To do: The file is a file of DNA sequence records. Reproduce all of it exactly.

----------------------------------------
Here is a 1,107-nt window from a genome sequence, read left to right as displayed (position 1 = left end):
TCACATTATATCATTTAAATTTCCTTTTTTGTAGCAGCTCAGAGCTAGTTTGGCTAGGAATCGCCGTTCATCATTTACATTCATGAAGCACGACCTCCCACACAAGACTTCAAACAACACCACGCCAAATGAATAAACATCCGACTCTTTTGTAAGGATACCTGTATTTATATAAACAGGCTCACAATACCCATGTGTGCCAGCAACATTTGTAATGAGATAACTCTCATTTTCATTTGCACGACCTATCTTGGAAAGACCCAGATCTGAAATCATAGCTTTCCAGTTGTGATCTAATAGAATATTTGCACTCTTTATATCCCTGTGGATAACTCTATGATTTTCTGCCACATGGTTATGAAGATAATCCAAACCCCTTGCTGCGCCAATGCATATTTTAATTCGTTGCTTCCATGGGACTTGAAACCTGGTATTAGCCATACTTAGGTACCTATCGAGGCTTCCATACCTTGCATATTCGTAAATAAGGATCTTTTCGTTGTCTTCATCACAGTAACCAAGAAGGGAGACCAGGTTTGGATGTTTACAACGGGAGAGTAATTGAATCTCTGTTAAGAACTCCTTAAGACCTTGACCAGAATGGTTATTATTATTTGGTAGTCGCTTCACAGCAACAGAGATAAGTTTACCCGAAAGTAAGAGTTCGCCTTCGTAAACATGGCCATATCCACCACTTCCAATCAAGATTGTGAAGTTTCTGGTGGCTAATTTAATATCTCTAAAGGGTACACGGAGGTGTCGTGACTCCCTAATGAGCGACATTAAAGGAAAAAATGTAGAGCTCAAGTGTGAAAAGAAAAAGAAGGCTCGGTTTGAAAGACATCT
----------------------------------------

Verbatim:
Here is a 1,107-nt window from a genome sequence, read left to right as displayed (position 1 = left end):
TCACATTATATCATTTAAATTTCCTTTTTTGTAGCAGCTCAGAGCTAGTTTGGCTAGGAATCGCCGTTCATCATTTACATTCATGAAGCACGACCTCCCACACAAGACTTCAAACAACACCACGCCAAATGAATAAACATCCGACTCTTTTGTAAGGATACCTGTATTTATATAAACAGGCTCACAATACCCATGTGTGCCAGCAACATTTGTAATGAGATAACTCTCATTTTCATTTGCACGACCTATCTTGGAAAGACCCAGATCTGAAATCATAGCTTTCCAGTTGTGATCTAATAGAATATTTGCACTCTTTATATCCCTGTGGATAACTCTATGATTTTCTGCCACATGGTTATGAAGATAATCCAAACCCCTTGCTGCGCCAATGCATATTTTAATTCGTTGCTTCCATGGGACTTGAAACCTGGTATTAGCCATACTTAGGTACCTATCGAGGCTTCCATACCTTGCATATTCGTAAATAAGGATCTTTTCGTTGTCTTCATCACAGTAACCAAGAAGGGAGACCAGGTTTGGATGTTTACAACGGGAGAGTAATTGAATCTCTGTTAAGAACTCCTTAAGACCTTGACCAGAATGGTTATTATTATTTGGTAGTCGCTTCACAGCAACAGAGATAAGTTTACCCGAAAGTAAGAGTTCGCCTTCGTAAACATGGCCATATCCACCACTTCCAATCAAGATTGTGAAGTTTCTGGTGGCTAATTTAATATCTCTAAAGGGTACACGGAGGTGTCGTGACTCCCTAATGAGCGACATTAAAGGAAAAAATGTAGAGCTCAAGTGTGAAAAGAAAAAGAAGGCTCGGTTTGAAAGACATCT